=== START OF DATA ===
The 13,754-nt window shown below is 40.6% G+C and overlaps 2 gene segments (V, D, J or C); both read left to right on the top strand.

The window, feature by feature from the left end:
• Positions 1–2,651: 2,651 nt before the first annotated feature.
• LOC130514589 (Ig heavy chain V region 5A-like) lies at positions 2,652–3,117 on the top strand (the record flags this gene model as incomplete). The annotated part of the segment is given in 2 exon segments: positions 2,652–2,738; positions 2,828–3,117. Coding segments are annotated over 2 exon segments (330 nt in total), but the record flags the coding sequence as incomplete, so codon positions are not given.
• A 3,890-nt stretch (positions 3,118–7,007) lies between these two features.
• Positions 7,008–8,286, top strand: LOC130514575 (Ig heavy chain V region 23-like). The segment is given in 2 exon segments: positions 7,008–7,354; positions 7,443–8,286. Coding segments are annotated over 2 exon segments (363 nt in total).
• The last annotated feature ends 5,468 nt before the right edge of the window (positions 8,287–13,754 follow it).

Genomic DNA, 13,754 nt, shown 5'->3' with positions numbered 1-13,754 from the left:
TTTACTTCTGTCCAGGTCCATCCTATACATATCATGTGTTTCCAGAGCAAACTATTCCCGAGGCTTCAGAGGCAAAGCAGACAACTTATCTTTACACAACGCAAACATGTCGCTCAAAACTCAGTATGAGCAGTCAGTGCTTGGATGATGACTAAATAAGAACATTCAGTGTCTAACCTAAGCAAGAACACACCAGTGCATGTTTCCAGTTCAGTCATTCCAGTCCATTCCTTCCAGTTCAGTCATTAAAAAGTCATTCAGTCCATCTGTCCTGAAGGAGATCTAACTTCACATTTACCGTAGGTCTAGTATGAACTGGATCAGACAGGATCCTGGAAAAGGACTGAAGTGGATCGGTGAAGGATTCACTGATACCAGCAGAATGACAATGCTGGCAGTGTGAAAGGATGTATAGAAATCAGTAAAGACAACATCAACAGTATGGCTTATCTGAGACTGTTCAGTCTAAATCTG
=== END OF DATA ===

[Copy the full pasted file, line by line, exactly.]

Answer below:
The 13,754-nt window shown below is 40.6% G+C and overlaps 2 gene segments (V, D, J or C); both read left to right on the top strand.

The window, feature by feature from the left end:
• Positions 1–2,651: 2,651 nt before the first annotated feature.
• LOC130514589 (Ig heavy chain V region 5A-like) lies at positions 2,652–3,117 on the top strand (the record flags this gene model as incomplete). The annotated part of the segment is given in 2 exon segments: positions 2,652–2,738; positions 2,828–3,117. Coding segments are annotated over 2 exon segments (330 nt in total), but the record flags the coding sequence as incomplete, so codon positions are not given.
• A 3,890-nt stretch (positions 3,118–7,007) lies between these two features.
• Positions 7,008–8,286, top strand: LOC130514575 (Ig heavy chain V region 23-like). The segment is given in 2 exon segments: positions 7,008–7,354; positions 7,443–8,286. Coding segments are annotated over 2 exon segments (363 nt in total).
• The last annotated feature ends 5,468 nt before the right edge of the window (positions 8,287–13,754 follow it).

Genomic DNA, 13,754 nt, shown 5'->3' with positions numbered 1-13,754 from the left:
TTTACTTCTGTCCAGGTCCATCCTATACATATCATGTGTTTCCAGAGCAAACTATTCCCGAGGCTTCAGAGGCAAAGCAGACAACTTATCTTTACACAACGCAAACATGTCGCTCAAAACTCAGTATGAGCAGTCAGTGCTTGGATGATGACTAAATAAGAACATTCAGTGTCTAACCTAAGCAAGAACACACCAGTGCATGTTTCCAGTTCAGTCATTCCAGTCCATTCCTTCCAGTTCAGTCATTAAAAAGTCATTCAGTCCATCTGTCCTGAAGGAGATCTAACTTCACATTTACCGTAGGTCTAGTATGAACTGGATCAGACAGGATCCTGGAAAAGGACTGAAGTGGATCGGTGAAGGATTCACTGATACCAGCAGAATGACAATGCTGGCAGTGTGAAAGGATGTATAGAAATCAGTAAAGACAACATCAACAGTATGGCTTATCTGAGACTGTTCAGTCTAAATCTG